If you had to choose between (1) teaching two weeks of difficult AP course content or (2) prepping your students for a broader but less rigorous state test in your subject, which would you choose?
Before you decide: Your pay is tied to student performance on the state test, but not the AP test.
One of my friends faced that dilemma this fall, and of course he chose the state test.
It’s kind of sad — his students will be at a disadvantage for the more rigorous AP test — but totally predictable, given the current incentive structure in public education.
At least my friend and his school will look good.
Like teachers who use tests and the threat of failure to “motivate” their students (which I wrote about in early November ), many states use tests and the threat of failure to “motivate” their teachers. Both ignore the unintended consequences.
I understand why states and school districts want to judge teachers by student test performance. (Caveat: My state does not do this.)
Using testing to judge teachers was the natural outgrowth of two decades of research. Stanford economist Eric Hanushek, among others, found that the best teachers could achieve 1.5 years of academic growth with their students, while the worst teachers achieved only 0.5 years of academic growth.
These effects held true at both the best and worst schools, with middle class students as well as students in poverty. Obviously, the “teacher effect” is huge, and schools want their teachers to be good ones.
Other research, which sought to determine which variables produced these super-teachers, was less successful. No one could isolate any one factor – whether it was teacher education, teacher experience, teacher pay or class size – that predictably resulted in better student performance.
So, the thinking was, if we can’t figure out how to alter inputs to make teachers perform better, let’s just judge them on their students’ output. We’ll reward the best teachers and drive out the low performers, and we can solve the problem of “bad teachers” without having to know what makes a teacher “good.”
I could write a book about the unintended consequences of these testing schemes, but for now I just want to consider the incentives and motivation they create for teachers and students.
Decades of research – starting with Edward Thorndike and B.F. Skinner in the 1950s — have demonstrated that when you create a simplistic, behaviorist reward structure, you tend to get the behavior you ask for – and nothing more.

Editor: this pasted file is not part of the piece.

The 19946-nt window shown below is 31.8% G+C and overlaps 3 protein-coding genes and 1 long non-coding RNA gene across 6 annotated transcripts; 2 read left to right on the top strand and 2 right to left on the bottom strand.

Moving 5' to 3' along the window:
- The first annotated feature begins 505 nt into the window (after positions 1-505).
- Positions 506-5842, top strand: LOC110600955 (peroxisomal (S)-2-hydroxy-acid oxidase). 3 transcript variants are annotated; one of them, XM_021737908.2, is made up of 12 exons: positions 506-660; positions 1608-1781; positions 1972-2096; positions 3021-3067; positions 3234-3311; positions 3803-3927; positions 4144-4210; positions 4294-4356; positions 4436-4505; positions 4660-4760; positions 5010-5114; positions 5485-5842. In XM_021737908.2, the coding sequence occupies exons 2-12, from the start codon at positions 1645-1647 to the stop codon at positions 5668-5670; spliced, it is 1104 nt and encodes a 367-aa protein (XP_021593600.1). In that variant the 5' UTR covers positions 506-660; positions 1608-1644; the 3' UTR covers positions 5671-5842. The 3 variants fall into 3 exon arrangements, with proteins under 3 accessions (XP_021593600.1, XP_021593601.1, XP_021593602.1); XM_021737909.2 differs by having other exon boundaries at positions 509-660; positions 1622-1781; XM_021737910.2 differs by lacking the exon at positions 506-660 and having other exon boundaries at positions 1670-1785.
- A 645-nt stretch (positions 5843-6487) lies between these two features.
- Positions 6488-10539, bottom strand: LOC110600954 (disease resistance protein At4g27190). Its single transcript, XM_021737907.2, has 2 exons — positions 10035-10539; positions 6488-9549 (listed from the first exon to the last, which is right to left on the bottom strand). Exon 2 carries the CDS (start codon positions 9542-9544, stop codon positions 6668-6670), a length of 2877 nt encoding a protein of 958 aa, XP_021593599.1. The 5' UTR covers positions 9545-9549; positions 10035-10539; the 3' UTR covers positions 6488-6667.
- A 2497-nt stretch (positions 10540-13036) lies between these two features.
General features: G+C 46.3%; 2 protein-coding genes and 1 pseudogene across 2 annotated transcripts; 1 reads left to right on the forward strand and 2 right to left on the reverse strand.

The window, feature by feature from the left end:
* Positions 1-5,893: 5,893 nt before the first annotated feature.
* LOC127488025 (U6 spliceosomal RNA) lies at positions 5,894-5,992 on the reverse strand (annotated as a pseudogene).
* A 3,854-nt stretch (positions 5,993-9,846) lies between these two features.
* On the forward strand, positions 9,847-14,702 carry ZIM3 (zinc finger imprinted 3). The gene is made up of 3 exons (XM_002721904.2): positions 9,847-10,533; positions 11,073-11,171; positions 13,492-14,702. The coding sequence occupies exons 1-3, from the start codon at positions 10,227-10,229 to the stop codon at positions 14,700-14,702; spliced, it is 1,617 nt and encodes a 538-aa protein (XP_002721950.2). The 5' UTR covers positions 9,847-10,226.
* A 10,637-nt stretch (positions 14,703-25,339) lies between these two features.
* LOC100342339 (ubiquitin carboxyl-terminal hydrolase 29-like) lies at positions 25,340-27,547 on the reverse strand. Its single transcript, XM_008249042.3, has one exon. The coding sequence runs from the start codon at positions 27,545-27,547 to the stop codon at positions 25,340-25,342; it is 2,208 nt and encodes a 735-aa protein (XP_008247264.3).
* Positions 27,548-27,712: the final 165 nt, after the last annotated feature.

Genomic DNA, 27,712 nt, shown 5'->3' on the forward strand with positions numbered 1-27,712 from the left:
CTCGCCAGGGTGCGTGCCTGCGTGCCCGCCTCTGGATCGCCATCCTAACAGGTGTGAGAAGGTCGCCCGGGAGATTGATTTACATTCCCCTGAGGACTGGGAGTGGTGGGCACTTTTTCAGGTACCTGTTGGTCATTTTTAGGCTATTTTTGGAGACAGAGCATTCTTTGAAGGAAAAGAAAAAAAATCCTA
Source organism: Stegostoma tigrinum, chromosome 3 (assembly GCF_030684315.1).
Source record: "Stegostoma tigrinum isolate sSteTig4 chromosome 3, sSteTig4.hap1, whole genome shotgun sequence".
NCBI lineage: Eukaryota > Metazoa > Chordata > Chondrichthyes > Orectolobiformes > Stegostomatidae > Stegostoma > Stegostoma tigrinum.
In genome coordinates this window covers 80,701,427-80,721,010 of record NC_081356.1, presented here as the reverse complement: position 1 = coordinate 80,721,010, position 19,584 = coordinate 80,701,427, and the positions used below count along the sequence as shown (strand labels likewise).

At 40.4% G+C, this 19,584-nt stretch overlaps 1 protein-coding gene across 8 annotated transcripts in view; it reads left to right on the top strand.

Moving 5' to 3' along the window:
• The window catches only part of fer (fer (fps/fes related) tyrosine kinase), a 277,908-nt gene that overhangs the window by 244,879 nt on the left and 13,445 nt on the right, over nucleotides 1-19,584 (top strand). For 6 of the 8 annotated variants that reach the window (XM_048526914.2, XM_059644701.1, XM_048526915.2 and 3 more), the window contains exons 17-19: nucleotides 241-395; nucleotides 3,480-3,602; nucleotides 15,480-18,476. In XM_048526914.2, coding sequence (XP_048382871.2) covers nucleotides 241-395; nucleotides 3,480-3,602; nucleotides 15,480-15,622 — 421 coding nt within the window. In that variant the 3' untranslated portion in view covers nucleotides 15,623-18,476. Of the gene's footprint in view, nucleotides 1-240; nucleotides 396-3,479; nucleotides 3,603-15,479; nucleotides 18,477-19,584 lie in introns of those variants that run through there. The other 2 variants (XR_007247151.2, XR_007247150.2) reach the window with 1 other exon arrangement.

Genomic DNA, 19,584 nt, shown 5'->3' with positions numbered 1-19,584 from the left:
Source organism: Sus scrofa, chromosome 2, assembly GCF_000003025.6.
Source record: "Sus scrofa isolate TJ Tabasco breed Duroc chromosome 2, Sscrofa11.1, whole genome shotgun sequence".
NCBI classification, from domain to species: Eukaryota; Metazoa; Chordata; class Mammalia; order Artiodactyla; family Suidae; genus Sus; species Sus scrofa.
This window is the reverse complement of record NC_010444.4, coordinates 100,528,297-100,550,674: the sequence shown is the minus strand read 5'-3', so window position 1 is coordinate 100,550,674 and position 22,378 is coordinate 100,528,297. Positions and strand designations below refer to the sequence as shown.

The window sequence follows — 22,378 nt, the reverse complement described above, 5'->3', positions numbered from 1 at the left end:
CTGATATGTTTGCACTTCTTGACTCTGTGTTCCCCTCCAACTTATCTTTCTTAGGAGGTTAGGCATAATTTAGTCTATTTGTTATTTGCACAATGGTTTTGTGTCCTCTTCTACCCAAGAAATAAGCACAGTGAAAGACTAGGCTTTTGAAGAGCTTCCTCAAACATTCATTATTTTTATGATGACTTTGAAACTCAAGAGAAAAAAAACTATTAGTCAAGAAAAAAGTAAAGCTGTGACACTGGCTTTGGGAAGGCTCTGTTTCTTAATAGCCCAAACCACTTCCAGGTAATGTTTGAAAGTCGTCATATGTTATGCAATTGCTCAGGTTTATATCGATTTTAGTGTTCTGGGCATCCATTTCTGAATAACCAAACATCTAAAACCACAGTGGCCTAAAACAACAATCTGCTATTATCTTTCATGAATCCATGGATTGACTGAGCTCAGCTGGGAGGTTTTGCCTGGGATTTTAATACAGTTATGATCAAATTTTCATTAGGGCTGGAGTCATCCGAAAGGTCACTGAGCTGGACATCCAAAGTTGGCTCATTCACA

Many critics have already lamented how this single-mindedness has squeezed out art, music, phy ed, public speaking and creative play from public school curricula. You reward schools for teaching reading and arithmetic? They will make sure they teach nothing else.
My friend’s story was a bleak reminder that with the crude, bureaucratic systems we have in place, a rigid testing scheme can also squeeze out rigorous college-level instruction in favor of boring review activities.
Imagine your child in a Calculus class, and suddenly the state decides that her teacher will be paid based on students’ arithmetic skills. We want students to be able to add, subtract, multiply and divide, right? The teacher will put derivatives on hold to make sure everyone can do long division and multiplication by hand.
Or imagine a college-level English class, where a unit on Julius Caesar has to be cut because the state test emphasizes labeling parts of speech and proper comma placement?
The problem here isn’t the principle of tying teacher pay to student performance; the problem is the implementation.
If we pay teachers more for improved state test scores, we probably will get higher state test scores, but the students might not be able to write a coherent paper or perform an experiment.
Similarly, if we paid teachers more for better student evaluations, they would find a way to make students like them better, but the students might have more time on their phones and less time doing actual work.
For that matter, if we paid teachers more for cleaner classrooms, they would probably even wash the desks after school.
Whatever we identify as the “golden ticket” – whether for teachers or their students – we had better be certain that it is the outcome we actually want. Incentives are far more powerful than we realize, so we should use them with care.
My friend’s dilemma is yet another reminder that too often, thoughtful, rational consideration of our goals is discarded in favor of easily measurable targets. I’m certain no one ever “decided” to incentivize teachers to replace AP instruction with basic test prep, and yet, that is exactly the system they created.
If we really want our teachers to replace boring, uninspiring content with rich, engaging, rigorous content, our task is clear: We must figure out to incentivize that.